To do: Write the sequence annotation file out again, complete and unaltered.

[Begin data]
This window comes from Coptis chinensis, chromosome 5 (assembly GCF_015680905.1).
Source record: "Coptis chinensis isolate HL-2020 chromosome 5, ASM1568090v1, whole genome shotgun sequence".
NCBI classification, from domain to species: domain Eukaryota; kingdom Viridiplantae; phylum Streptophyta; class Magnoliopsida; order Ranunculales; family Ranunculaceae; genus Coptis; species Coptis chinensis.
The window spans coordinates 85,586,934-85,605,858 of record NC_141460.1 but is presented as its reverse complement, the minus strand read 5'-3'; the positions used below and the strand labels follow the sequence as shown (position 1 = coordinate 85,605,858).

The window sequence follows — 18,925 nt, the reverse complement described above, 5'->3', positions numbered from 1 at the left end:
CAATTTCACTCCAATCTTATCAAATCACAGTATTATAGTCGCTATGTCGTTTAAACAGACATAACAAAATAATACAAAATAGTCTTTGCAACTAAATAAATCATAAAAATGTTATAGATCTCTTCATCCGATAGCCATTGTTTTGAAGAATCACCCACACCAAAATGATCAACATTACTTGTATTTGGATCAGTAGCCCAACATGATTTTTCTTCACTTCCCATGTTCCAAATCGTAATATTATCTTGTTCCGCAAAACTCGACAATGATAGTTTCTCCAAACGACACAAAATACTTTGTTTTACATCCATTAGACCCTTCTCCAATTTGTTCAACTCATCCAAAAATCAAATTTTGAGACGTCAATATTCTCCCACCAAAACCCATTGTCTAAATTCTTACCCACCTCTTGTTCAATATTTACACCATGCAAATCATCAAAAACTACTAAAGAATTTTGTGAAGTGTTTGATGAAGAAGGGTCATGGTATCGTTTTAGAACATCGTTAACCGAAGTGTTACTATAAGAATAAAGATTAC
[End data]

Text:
This window comes from Coptis chinensis, chromosome 5 (assembly GCF_015680905.1).
Source record: "Coptis chinensis isolate HL-2020 chromosome 5, ASM1568090v1, whole genome shotgun sequence".
NCBI classification, from domain to species: domain Eukaryota; kingdom Viridiplantae; phylum Streptophyta; class Magnoliopsida; order Ranunculales; family Ranunculaceae; genus Coptis; species Coptis chinensis.
The window spans coordinates 85,586,934-85,605,858 of record NC_141460.1 but is presented as its reverse complement, the minus strand read 5'-3'; the positions used below and the strand labels follow the sequence as shown (position 1 = coordinate 85,605,858).

The window sequence follows — 18,925 nt, the reverse complement described above, 5'->3', positions numbered from 1 at the left end:
CAATTTCACTCCAATCTTATCAAATCACAGTATTATAGTCGCTATGTCGTTTAAACAGACATAACAAAATAATACAAAATAGTCTTTGCAACTAAATAAATCATAAAAATGTTATAGATCTCTTCATCCGATAGCCATTGTTTTGAAGAATCACCCACACCAAAATGATCAACATTACTTGTATTTGGATCAGTAGCCCAACATGATTTTTCTTCACTTCCCATGTTCCAAATCGTAATATTATCTTGTTCCGCAAAACTCGACAATGATAGTTTCTCCAAACGACACAAAATACTTTGTTTTACATCCATTAGACCCTTCTCCAATTTGTTCAACTCATCCAAAAATCAAATTTTGAGACGTCAATATTCTCCCACCAAAACCCATTGTCTAAATTCTTACCCACCTCTTGTTCAATATTTACACCATGCAAATCATCAAAAACTACTAAAGAATTTTGTGAAGTGTTTGATGAAGAAGGGTCATGGTATCGTTTTAGAACATCGTTAACCGAAGTGTTACTATAAGAATAAAGATTAC